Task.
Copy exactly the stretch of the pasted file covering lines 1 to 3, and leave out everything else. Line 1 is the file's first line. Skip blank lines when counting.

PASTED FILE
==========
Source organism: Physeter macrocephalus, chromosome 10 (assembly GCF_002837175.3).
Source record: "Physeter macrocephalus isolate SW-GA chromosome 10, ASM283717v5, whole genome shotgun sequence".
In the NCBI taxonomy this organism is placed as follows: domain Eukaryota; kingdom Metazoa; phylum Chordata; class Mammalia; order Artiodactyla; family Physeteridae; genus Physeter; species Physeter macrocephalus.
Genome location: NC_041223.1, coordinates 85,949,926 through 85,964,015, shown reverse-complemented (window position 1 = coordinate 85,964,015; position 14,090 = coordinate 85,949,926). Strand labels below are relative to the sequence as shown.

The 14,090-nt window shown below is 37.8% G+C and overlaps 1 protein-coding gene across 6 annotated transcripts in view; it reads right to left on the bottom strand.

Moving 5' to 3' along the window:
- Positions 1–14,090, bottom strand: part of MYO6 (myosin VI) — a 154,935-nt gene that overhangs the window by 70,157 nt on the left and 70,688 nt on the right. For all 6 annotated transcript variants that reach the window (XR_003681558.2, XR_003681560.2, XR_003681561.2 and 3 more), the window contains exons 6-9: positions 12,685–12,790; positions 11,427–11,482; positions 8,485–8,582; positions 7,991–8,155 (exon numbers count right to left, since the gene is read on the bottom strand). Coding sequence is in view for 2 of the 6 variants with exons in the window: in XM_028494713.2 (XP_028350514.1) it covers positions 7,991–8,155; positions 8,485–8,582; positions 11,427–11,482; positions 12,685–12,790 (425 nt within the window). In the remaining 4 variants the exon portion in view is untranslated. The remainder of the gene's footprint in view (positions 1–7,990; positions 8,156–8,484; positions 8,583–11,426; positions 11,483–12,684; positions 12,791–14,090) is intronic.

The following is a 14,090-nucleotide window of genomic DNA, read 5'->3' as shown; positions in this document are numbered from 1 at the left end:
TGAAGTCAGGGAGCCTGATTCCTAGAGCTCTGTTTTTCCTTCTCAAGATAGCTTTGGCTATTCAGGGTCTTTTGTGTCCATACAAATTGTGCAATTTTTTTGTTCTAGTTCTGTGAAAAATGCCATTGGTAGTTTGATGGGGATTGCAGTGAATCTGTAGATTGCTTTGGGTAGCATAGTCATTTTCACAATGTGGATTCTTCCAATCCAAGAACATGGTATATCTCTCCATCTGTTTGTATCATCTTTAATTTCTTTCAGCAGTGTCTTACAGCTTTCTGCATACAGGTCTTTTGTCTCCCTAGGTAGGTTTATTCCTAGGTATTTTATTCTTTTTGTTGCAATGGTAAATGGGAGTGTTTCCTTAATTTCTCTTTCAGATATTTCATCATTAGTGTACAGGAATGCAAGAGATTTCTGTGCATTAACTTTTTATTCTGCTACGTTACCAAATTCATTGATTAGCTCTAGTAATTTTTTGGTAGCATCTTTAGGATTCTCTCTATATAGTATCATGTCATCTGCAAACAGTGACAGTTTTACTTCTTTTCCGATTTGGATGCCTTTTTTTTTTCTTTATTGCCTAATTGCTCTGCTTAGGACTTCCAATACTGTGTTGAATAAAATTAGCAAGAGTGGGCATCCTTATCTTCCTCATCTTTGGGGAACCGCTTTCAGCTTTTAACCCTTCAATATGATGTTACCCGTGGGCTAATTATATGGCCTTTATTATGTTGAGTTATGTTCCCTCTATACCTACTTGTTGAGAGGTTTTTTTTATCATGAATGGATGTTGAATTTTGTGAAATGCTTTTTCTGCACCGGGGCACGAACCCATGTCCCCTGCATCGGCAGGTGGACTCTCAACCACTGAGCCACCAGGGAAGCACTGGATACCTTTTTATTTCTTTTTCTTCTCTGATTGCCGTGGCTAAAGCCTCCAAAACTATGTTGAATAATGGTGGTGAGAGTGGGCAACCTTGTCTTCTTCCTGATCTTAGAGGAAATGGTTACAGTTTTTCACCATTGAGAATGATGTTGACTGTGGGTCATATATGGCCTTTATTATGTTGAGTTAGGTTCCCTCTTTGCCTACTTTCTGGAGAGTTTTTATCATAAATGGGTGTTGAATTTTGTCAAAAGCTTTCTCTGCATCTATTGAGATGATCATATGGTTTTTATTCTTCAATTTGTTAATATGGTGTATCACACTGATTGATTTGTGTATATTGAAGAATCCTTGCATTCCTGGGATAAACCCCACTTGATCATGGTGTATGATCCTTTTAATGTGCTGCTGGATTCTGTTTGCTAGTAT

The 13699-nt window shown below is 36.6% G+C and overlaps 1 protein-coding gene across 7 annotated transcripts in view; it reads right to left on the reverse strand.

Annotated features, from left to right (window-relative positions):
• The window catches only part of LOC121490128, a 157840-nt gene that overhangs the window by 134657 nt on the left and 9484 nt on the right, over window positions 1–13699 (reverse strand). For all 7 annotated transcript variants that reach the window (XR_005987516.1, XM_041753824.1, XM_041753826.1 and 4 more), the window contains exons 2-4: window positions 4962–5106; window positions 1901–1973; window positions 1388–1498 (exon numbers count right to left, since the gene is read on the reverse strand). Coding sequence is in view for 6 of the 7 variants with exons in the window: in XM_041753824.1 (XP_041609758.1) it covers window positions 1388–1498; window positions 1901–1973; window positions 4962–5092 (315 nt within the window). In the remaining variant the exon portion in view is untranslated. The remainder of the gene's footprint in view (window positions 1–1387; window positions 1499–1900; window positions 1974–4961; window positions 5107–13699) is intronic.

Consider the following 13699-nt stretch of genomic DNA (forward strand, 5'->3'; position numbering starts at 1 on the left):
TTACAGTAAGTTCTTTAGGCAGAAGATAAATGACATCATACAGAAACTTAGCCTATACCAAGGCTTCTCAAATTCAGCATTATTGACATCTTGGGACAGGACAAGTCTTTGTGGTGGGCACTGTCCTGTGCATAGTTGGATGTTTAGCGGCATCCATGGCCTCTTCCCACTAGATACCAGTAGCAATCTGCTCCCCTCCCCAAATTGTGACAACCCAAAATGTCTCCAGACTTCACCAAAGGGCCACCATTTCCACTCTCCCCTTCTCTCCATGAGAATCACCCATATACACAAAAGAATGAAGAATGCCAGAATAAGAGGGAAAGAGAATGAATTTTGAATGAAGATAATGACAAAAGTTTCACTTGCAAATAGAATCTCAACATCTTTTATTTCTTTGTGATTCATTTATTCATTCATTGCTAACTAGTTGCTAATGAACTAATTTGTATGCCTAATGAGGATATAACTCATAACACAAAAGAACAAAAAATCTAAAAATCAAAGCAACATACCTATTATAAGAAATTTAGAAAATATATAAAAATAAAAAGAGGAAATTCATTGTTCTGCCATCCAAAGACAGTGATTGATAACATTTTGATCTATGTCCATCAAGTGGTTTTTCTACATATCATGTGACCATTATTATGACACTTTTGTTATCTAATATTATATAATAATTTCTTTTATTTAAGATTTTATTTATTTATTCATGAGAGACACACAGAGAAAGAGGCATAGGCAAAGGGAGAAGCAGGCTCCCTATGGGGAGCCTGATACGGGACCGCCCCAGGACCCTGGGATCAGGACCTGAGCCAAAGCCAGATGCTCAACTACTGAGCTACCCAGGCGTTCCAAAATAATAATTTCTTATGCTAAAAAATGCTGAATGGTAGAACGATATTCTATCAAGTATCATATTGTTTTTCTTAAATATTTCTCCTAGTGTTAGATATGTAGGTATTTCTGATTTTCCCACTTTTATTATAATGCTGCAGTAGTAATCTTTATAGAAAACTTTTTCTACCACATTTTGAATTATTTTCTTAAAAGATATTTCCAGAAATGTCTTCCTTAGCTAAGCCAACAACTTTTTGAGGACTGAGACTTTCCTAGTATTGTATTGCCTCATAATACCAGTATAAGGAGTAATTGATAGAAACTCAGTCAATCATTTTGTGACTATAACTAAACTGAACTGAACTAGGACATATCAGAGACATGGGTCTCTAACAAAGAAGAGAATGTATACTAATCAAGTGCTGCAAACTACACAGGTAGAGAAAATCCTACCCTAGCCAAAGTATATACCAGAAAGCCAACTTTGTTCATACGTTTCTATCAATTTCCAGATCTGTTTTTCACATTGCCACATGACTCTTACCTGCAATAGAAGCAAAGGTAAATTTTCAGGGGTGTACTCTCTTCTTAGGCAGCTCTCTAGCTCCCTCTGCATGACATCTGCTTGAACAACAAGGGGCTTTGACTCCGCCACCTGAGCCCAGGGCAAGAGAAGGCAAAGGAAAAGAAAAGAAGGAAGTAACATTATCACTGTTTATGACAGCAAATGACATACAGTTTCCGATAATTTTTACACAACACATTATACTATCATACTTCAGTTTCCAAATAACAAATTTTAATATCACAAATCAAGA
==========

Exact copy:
Source organism: Physeter macrocephalus, chromosome 10 (assembly GCF_002837175.3).
Source record: "Physeter macrocephalus isolate SW-GA chromosome 10, ASM283717v5, whole genome shotgun sequence".
In the NCBI taxonomy this organism is placed as follows: domain Eukaryota; kingdom Metazoa; phylum Chordata; class Mammalia; order Artiodactyla; family Physeteridae; genus Physeter; species Physeter macrocephalus.